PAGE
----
ST. LOUIS — A day in a hospital can be slow and tedious.  

But on this day, it's fast and furious, with RC cars speeding through the halls.

When it comes to caring for kids, St. Louis Children's Hospital is putting the pedal to the metal. These remote controlled cars are now helping patients get to the operating room in style.

"This is a way to bring childhood into the hospital because it gets scary here," explained Nurse Allison Faron.

It's certainly been scary for 4-year-old Ellie Bowman and her family.

Ellie came into this world with a complex heart defect.

"She was born without pulmonary arteries, so there was not a good way to get from the heart to the lungs," Ellie's mom Kali Bowman said.

So, she had to have three heart surgeries in three years.

And they only worked for a while.

"You're waiting for a doctor to come in and give you a good report, 'Hey, this medication is working a little bit, heart function is better,' and you just kept getting bad news, after bad news after bad news," recalled Patrick Bowman, Ellie's Dad.

Sadly, her heart was starting to fail.

"It was as bad as it gets, you know?" Kali remembered with tears in her eyes.

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Ellie's only hope was a heart and double lung transplant but because the wait is usually months or longer, her parents were actually starting to plan her funeral.

"Then she got organs the very next day. It was our miracle," said Kali.

Now, Ellie is back at Children's for her monthly screening.

"That's how we make sure the immunosuppression that she's on for both organs is effective," explained Dr. Aaron Abarbanell.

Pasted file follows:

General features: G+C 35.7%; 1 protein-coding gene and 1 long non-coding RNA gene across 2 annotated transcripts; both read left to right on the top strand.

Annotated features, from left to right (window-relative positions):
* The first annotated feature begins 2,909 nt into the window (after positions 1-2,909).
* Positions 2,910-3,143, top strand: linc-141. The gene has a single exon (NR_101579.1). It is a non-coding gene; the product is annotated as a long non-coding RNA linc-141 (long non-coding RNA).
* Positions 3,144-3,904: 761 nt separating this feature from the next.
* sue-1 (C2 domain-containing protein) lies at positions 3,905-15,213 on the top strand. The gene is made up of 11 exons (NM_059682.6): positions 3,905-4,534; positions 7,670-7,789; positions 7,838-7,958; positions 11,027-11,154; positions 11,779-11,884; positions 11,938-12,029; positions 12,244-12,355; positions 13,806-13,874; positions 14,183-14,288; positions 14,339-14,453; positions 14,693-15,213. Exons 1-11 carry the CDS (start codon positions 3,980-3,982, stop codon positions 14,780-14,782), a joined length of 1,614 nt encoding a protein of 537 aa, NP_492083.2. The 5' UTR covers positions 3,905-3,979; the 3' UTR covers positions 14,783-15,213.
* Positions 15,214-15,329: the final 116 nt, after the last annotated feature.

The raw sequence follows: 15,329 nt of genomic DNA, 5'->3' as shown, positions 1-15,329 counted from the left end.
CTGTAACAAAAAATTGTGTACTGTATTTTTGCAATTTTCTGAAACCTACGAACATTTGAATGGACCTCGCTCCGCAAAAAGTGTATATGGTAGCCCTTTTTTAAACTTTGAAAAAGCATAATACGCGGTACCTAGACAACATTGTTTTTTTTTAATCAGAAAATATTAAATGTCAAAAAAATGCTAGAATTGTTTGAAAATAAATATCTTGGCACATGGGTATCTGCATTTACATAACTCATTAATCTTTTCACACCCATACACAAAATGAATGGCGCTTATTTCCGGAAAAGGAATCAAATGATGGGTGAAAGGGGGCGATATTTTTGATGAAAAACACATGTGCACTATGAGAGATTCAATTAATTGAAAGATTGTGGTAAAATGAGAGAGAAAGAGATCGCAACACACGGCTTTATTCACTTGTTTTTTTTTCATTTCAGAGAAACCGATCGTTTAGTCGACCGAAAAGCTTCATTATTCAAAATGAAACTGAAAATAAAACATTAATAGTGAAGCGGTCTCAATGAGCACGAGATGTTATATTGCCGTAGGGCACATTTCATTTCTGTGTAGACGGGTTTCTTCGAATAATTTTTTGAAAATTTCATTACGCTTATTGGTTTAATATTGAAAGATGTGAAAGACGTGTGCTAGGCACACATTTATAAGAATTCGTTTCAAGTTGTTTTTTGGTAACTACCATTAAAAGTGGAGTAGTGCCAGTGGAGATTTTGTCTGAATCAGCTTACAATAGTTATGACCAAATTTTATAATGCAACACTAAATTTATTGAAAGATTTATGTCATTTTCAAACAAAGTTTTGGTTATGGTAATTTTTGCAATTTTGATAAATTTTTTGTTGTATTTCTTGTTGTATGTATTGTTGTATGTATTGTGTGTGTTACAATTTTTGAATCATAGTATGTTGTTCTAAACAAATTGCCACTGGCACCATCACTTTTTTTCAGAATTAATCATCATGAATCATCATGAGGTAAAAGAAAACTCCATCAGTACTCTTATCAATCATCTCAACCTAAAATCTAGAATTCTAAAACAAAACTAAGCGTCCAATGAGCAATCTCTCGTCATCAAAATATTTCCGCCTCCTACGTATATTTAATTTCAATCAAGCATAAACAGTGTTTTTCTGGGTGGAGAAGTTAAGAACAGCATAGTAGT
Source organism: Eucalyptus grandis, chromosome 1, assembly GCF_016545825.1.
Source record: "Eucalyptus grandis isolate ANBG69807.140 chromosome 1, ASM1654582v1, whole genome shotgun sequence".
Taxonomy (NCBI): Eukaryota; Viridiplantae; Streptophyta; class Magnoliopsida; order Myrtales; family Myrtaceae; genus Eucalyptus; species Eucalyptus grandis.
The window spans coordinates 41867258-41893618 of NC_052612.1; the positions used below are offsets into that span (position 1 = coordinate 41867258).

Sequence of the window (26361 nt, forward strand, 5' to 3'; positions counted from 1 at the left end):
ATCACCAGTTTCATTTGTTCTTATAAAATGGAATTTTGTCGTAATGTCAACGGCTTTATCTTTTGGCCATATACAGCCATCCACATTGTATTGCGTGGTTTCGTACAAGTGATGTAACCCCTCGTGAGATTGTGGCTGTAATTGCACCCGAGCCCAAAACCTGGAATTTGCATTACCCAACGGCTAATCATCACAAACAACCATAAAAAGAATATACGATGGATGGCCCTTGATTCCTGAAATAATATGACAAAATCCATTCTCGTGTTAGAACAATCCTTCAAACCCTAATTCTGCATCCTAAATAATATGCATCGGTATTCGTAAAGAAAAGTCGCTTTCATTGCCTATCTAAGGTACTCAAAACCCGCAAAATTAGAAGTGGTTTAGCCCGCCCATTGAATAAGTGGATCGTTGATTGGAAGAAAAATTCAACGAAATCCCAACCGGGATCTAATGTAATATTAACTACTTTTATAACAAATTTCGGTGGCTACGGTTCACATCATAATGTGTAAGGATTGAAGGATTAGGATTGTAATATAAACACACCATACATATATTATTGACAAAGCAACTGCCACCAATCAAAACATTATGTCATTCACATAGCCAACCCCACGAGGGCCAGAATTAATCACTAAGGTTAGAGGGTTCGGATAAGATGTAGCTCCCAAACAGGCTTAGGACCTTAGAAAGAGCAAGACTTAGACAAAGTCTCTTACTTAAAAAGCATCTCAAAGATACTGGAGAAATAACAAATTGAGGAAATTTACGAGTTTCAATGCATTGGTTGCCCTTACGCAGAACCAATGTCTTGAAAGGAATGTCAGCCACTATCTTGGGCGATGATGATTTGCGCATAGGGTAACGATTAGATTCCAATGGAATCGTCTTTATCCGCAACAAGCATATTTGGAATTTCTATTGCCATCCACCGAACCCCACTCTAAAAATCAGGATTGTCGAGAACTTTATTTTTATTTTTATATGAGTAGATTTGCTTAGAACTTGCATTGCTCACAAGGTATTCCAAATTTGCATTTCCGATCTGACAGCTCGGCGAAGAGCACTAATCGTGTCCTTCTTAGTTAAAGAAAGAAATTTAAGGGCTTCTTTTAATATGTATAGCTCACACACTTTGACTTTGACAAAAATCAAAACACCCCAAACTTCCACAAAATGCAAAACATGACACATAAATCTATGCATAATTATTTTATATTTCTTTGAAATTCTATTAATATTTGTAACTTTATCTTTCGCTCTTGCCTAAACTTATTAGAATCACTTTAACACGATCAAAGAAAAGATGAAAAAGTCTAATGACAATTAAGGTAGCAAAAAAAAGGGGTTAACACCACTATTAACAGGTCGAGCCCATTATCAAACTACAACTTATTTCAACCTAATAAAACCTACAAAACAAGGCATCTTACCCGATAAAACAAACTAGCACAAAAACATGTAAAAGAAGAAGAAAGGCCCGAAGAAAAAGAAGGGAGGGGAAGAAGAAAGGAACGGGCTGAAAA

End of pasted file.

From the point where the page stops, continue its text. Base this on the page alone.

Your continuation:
And she gets to turn the day into Talladega Nights.

"By saying, 'No, you can't drive it until you have a procedure,' then she had to be excited about the procedure part of it because that meant she had to drive the car," Kali said smiling.

All of these kids are like the Ford slogan, 'Built tough.' But no one is tougher than the people who donated the cars.

They were gifts from the families of Elliot Llewelyn and Ryleigh Long who both passed away last Spring.

"They're still connected to us, and so this is a way for them to stay a part of our family and give back in a way that's really meaningful and benefits all of our patients and families," nurse Faron told us.

The Bowmans still take it day by day, but for the first time since Ellie was born, they have hope.

"We might be able to live relatively normal lives so that is very exciting for our family," Kali said.

When it comes to living, here's one little girl ready to get this show on the road.

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